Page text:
Great Divide’s Mexican Chocolate Yeti is more than full flavored stout, it is a beer to savor and experience. If you like Stone’s Xocoveza stout as much as I do, you’ll likely enjoy this one. It also reminded me a little of a local favorite, Conclave Brewing’s Mexican Morning Stout. Believe in the Yeti, especially this incarnation

Highly recommended, link to 4.25 bottle-cap Untappd check

Beer Review: Boulder Beer Company’s Shake Porter

Name: Shake Chocolate Porter
Brewing Company: Boulder Beer Company
Location: Boulder, CO
Style: Porter – American
ABV: 5.9%

From Boulder Beer’s Web site:

Our twist on the traditional robust American Porter, Shake Chocolate Porter is dark black in color with rich, sweet aromatics and flavors of dark chocolate, coffee and caramel. This unique brew blends five different grains, including Chocolate Wheat, that along with cacao nibs create a devilishly delicious chocolate finish with a velvety mouthfeel.

Boulder Beer Company is one of the earliest independent craft breweries, having begun forty years ago back in 1979! This is a beer I first had nearly 5 years ago (in fact it was one of the first porters I checked into untappd), but in the intervening years, Boulder pulled NJ distribution so I haven’t had it since. As it so happens, I have some good friends who gifted me two installments of the Beer of the Month Club, which included this beer. When the package arrived, I had no idea what would be included so much to my delight, I saw a few bottles of this delicious Porter from Boulder Beer Company.

OK, what about the beer, you may ask. As expected, the beer pours a thick black with an appealing khaki/chocolate milk head. Appropriate given the name of the beer. A whiff of roasted chocolate sweetness comes off as I pass the beer under my nose.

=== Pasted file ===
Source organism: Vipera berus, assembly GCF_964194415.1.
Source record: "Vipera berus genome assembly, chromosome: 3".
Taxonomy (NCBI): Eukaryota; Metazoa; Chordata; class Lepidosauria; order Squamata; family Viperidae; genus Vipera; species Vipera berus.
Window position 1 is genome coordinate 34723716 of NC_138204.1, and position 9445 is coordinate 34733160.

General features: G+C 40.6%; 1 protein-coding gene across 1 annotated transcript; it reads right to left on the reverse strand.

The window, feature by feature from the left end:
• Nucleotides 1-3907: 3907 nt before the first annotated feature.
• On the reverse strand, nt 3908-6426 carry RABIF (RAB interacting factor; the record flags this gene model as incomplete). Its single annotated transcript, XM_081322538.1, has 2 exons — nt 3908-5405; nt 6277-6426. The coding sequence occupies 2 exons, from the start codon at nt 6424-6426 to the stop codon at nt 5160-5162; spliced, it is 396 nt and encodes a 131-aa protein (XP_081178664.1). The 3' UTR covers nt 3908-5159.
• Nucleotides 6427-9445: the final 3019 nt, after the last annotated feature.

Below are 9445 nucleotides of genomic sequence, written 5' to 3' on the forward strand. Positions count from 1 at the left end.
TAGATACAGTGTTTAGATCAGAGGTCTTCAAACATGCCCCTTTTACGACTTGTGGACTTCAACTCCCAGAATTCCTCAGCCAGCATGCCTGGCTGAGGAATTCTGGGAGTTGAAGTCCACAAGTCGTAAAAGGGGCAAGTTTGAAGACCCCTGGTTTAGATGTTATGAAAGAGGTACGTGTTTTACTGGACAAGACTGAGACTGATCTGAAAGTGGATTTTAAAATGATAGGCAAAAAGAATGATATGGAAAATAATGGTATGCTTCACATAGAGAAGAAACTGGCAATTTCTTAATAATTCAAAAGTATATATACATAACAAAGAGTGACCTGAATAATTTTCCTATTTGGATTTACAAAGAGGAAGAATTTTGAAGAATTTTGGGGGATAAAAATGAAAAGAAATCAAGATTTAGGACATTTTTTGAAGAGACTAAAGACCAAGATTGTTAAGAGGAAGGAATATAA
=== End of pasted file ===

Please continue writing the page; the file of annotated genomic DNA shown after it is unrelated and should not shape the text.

Smooth sweetness is my first impression. Or rather, my second impression five years later.

In my review of River Horse’s delicious Chocolate Porter, I compared that beer to a liquid baked brownie. There’s a similar chocolate here of course, but with a profile that is slightly more bitter as Boulder may have added more hops. Not surprising since western breweries like those from Colorado and California tend to have a more assertive hop presence. Whatever hops were used; however, very much compliment the bountiful amounts of cocoa nibs and Chocolate Wheat Boulder uses in the brewing of the beer.

Shake is a wonderfully balanced beer that is as much beer as it is chocolate shake. The elements you’d expect from a non-chocolate porter are definitely present so this is more than just drinking carbonated chocolate syrup. This beer is much more complex, yet elegant than may of the “pastry stout” style beers that have come on the market since Shake was first brewed about five or so years ago. Not saying this is a pastry stout by any means, but adjacent in that it works great as a dessert beer.